As the 2013/14 agricultural season begins, questions have been raised about the farmers’ preparedness for changing climatic conditions. However, Chabikwa is confident that information has been successfully passed on to farmers.
“Agritex officials are working well with farmers. Information is also coming from the seed houses and farmer unions,” he said. Chabikwa said that the forecast of a good rainfall season had given farmers new hope.
“We are coming out of a very bad season but the news of a normal to above normal rain season has reinvigorated farmers’ hopes,” he said.
The ZCFU president said he was expecting positive news on inputs before the end of September. In some parts of the country farmers have welcomed new methods taught by Agritex officials.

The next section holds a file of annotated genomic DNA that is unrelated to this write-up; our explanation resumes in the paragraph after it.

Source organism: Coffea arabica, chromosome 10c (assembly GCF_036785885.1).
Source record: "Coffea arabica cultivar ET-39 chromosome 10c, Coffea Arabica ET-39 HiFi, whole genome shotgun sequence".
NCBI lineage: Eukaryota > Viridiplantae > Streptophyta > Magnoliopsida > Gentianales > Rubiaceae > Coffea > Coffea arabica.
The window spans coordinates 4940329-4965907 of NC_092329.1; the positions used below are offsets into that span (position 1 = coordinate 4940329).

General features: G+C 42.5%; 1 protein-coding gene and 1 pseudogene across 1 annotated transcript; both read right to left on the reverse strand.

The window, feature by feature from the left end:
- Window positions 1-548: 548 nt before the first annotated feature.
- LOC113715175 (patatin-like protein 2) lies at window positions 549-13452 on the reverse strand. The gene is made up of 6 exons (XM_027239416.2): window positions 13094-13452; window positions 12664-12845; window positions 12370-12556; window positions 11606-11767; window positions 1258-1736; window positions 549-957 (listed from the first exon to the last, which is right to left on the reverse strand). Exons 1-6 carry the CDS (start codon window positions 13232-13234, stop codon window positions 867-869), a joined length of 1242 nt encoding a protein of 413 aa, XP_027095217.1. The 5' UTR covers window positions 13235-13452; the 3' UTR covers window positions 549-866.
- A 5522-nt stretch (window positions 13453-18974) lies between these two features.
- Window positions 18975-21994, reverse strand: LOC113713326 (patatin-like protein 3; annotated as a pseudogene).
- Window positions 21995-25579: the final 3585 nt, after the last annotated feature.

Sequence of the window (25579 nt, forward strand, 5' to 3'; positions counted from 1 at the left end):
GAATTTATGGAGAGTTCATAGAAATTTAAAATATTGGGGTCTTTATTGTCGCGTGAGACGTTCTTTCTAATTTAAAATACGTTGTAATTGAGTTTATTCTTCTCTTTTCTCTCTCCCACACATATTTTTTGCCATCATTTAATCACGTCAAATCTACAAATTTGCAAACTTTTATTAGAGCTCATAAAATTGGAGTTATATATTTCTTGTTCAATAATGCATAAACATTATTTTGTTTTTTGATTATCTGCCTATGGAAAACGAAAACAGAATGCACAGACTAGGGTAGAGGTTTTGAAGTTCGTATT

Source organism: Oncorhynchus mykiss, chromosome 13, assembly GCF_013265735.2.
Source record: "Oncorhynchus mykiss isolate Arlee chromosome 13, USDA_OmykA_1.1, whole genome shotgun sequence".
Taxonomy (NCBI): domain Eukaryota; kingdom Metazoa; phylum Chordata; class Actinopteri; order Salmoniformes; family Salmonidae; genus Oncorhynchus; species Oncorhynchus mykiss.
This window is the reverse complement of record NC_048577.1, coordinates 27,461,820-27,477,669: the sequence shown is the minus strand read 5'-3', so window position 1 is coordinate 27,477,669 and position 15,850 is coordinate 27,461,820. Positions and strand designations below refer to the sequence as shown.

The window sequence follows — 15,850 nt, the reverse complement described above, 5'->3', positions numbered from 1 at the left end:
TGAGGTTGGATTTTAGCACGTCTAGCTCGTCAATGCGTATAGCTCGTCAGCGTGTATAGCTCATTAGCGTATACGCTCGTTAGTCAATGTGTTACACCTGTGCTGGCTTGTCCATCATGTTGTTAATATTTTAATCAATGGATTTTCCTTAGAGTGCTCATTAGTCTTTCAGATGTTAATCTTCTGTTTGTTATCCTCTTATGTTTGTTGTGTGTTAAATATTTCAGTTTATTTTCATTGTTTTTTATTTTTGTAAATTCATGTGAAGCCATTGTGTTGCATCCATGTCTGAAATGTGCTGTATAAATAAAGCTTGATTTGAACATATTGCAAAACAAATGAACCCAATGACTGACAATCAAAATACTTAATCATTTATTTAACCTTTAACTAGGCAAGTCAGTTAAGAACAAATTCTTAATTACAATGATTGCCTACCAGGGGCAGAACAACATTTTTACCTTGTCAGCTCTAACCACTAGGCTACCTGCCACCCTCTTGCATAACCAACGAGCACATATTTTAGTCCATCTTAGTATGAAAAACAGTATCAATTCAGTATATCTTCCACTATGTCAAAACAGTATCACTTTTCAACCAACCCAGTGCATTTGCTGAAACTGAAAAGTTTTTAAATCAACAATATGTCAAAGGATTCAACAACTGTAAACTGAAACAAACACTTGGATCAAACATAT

In Shurugwi, a method known as ‘dig and eat’ has become very popular. The technique seeks to preserve moisture while making use of locally available materials. Although the process is labour intensive, it is proving to be effective for some farmers.
“With reasonable rainfall you get a massive harvest. The process calls for the use of mulching to make sure the soil does not lose its moisture,” said a local farmer.
He said inputs for the programme were coming through the local Agritex office. “The inputs are not given to individuals but to groups who then share them,” he said.
Another farmer in his late twenties from Mazowe said he wanted information on financing of agriculture. “I am in the process of setting up a commercial farming venture in the area and the biggest constraint is capital,” he said.
He said he lost his job at the beginning of 2012 but was fortunate to get access to land through “some connections”.
“This is a serious thing for me but there is no clarity on how farmers can access affordable financing for their projects,” he said.Post published in: News